The Crowning Horror is the sort of record which it takes a few listens - perhaps more - to work out what way is best to listen to it. It's certain that trying to listen to it fully as a black-metal record will be a difficult task; how would you digest the softer sections? But at the same time, if you tried to listen to it as just a rock n roll album, you'd probably have trouble dealing with all of the blood. Ultimately, the record must be listened to, challenging as it may be, as a synthesis of styles, and a very different synthesis from the way in which other black-metal bands such as Darkthrone, who were quite clearly a big influence on Pest's black-metal work, adopted more old-school edges. Instead of heavily punk orientated influences, Pest seem to have opted for plain old heavy metal, and the album is definitely all the more absorbing to listen to while one marvels at the interesting consequences of combining these two ingredients. Perhaps most notable is how thoroughly the atmosphere of the album is delivered by tremolo and eerie, screeching lead-guitar and solos, as opposed to  simply having distorted guitars assault the listener as a wall of noise, which the band have opted out of. Instead, Pest have opted for subtlety, trading blast-beats for Mercyful Fate style occult shenanigans, encapsulated by a coming-together of genuinely dark, but equally quite fun material. Adventurous perhaps, for a band who have played conventional black-metal for so long, but nonetheless, extremely successfully done.

I'd been wondering for some time not only if Pest were going to create a follow up to Rest In Morbid Darkness, but what sort of form the record was going to take. Suffice to say, as I sit and listen to The Crowning Horror, I'm impressed to quite an extent, not only by the music itself, but by who made it. I'd expected a new Pest album of the quintessential black-metal variety, and this divergence from that expectation is not only welcome, but refreshingly exciting.

This is an 8/10.

Pest Official Site
Pest on Metal Archives

Friday, 11 October 2013

#308 Death Angel - The Dream Calls for Blood

I've been a follower of Death Angel for quite some time now, albeit, in my career as a thrash-enthusiast, it took me a bit longer then it perhaps should have to become acquainted with their San Francisco thrash goodness. Indeed, I've reviewed the band before - a year or so a go I took a look at their first record, the classic "The Ultraviolence" in the run-up to seeing the band live. This month, however, marks the first time since I became a fan that the band have released a new record, and as such, it feels only natural to give it a listen.

With any thrash band from the eighties still in the business of making material, I'm never quite sure what to anticipate, no matter how confident I am in the band's ability to not fuck it up. For every Overkill and Testament proudly flying the flag high, there will be a Metallica or a Megadeth making a musical offering so decidedly tasteless that you really have to take a minute to wonder who... who did they make that record for? Where do Death Angel fit into this uncertain picture, you ask? I think, with confidence, I can say that the band are flying the flag high; as soon as the first track on the record - Left For Dead - rushes at you jaws agape and full-steam ahead, you know fair well that the band aren't going to distance themselves from the thrash they were born to create. The Dream Calls for Blood is a record which flies along like a locomotive, uncompromising, sharp clawed and excitingly energetic. It does what thrash is, by god, supposed to do - it hurtles ferociously, without losing sight of melody and order - it is intense, but in traditional Death Angel fashion, it isn't afraid to show off a little. Death Angel were never a generic thrash band, and every riff, every solo in this record really reassures you that the band know that - hack, it feels stronger than ever. The tempo is perhaps most striking, and it doesn't take much listening to conclude that this might be, by a good margin, one of the most consistently fast albums the band have created, perhaps since The Ultraviolence. The scything, shredding riffs really are just something else - more youthful, destructive and old-school than, I dare say, most of the band's peers.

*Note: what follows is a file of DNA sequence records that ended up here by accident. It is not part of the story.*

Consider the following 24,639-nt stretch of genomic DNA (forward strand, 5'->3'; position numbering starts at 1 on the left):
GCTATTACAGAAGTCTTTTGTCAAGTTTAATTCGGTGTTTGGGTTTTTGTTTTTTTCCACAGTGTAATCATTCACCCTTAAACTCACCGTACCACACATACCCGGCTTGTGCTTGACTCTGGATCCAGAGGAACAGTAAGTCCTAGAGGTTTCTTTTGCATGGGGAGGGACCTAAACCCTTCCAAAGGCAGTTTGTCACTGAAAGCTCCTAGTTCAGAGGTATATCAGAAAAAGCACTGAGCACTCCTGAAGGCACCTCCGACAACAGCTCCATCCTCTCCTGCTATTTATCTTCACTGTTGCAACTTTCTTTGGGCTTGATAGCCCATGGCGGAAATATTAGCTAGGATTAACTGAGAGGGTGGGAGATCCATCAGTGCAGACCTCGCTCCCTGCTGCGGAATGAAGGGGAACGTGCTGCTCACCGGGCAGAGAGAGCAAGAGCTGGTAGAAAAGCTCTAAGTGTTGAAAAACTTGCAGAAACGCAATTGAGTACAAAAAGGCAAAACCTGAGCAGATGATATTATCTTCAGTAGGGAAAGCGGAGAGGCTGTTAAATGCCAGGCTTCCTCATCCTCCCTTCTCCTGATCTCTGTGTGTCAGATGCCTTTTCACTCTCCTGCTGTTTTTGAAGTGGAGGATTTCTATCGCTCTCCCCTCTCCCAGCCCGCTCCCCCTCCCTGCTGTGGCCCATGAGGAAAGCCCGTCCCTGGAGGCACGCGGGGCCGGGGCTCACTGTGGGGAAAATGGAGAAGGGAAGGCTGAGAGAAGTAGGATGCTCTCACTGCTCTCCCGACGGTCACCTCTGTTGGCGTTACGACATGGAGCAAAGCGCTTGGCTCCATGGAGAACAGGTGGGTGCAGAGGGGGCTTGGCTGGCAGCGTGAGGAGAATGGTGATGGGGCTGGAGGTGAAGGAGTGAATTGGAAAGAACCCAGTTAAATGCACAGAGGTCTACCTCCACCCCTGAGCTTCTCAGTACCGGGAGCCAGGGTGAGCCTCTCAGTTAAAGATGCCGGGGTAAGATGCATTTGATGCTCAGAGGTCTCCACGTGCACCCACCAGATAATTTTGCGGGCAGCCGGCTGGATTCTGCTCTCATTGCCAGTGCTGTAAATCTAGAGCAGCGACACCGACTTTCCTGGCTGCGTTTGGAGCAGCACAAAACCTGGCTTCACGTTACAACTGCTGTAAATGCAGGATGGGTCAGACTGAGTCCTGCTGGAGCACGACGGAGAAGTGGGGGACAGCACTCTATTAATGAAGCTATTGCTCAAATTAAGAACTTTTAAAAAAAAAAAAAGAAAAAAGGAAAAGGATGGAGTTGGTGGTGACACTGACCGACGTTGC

Of course, the record has modern production, but that's very much the given with thrash records these days, regardless of who makes them. Fortunately, the cleanliness of the production-work doesn't spoil the music at all, and it would definitely be exaggerating to consider the record plastic at all. The drums, usually the area which modern production most notoriously meddles with, sound fine, with their ferocity and energy well captured indeed. From a musical standpoint, too, the percussion feels like it's reached an exceptional peak on this album; the drums alone have a lot going on to make them enjoyable to listen to, before even considering the amount of other instrumentation which join it in the recipe. In typical Death Angel fashion, the music is as intricate as it is explosive; I don't truly know the ins-and-outs of song-writing, but you can absolutely tell that the songs on the record weren't simply glued together, but were made with considerable care - engineered and distilled with precision to pack one hell of a punch. As you can no doubt tell, I'm very impressed by the album, and from start to finish, the whole work managed to reassure me that it was as solid as they come. I've derived a good dose of enjoyment from most of Death Angel's post-reformation work, but this time around, touring for the anniversary of The Ultraviolence last year seems to have re-awoken something within the band, because there is no doubt in my mind that this is the most thrash record Death Angel have made in a long while.